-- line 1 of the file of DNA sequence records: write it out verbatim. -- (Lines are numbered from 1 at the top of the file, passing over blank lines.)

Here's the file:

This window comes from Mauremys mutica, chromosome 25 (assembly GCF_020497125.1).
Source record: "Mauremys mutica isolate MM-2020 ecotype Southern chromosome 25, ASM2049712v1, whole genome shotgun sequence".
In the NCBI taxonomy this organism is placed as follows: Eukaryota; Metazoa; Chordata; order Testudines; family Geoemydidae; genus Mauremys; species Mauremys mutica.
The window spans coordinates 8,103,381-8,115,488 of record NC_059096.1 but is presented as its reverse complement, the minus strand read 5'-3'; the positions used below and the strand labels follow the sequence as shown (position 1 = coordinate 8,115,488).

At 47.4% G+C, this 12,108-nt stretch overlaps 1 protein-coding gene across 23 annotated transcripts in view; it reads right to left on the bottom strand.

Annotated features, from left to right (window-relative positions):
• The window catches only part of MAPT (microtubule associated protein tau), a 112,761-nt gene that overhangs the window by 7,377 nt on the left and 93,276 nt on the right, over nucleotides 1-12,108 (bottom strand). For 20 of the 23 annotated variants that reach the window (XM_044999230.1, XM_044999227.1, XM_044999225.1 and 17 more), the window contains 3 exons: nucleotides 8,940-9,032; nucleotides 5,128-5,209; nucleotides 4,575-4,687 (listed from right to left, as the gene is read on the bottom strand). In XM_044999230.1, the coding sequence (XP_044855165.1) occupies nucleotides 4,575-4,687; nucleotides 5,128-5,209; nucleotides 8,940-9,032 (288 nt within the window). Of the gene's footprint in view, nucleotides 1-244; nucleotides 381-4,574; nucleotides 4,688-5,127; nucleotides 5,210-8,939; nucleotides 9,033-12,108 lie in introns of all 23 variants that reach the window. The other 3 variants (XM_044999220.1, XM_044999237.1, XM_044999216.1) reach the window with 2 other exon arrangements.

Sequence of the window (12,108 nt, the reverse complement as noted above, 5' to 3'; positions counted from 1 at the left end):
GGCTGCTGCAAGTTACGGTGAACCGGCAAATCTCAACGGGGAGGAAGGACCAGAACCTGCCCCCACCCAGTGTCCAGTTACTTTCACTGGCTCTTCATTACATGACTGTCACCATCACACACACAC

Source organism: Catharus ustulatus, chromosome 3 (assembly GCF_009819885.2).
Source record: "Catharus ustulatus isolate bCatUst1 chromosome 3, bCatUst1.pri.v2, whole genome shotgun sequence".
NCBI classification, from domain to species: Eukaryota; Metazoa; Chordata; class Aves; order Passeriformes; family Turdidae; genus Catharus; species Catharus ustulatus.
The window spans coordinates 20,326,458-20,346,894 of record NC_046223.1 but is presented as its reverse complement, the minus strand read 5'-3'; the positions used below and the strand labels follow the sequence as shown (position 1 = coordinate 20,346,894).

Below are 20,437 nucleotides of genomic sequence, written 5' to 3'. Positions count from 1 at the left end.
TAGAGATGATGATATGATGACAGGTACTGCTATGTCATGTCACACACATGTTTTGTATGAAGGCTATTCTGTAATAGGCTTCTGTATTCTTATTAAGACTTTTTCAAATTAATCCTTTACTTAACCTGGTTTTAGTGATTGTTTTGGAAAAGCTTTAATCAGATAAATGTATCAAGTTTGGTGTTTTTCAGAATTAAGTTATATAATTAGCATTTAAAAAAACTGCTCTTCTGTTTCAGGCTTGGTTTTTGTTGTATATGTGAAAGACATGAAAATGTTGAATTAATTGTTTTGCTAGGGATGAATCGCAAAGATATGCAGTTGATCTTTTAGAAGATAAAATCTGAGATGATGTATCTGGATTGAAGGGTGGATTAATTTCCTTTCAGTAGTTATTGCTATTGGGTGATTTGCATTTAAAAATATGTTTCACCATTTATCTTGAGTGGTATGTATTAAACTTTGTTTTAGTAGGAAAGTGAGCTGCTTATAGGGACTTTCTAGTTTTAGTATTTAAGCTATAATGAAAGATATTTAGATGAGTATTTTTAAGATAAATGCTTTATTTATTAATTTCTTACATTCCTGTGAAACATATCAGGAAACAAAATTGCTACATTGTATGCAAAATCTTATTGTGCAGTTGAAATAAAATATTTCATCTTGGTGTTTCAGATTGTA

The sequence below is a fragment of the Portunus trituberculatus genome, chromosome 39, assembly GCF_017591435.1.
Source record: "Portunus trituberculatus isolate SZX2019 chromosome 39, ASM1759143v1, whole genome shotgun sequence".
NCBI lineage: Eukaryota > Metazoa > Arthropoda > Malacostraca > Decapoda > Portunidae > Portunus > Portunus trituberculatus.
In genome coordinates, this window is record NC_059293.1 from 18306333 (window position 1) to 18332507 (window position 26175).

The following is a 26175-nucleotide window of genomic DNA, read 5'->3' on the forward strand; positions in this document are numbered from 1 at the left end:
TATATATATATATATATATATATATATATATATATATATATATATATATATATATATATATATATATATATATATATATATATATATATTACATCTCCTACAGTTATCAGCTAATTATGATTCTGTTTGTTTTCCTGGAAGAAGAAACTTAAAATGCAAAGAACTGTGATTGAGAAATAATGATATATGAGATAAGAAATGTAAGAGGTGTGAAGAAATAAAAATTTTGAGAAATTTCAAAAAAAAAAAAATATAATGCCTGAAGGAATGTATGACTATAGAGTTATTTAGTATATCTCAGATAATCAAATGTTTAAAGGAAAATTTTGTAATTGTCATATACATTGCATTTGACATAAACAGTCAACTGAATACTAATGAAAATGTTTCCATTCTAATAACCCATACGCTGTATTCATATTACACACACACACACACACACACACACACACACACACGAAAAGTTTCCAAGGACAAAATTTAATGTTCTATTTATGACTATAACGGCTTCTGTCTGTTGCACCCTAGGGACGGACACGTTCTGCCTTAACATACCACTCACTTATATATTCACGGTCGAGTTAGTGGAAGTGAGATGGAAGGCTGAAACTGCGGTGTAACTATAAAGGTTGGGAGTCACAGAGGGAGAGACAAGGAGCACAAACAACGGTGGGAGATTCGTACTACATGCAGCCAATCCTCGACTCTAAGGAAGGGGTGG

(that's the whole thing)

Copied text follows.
This window comes from Mauremys mutica, chromosome 25 (assembly GCF_020497125.1).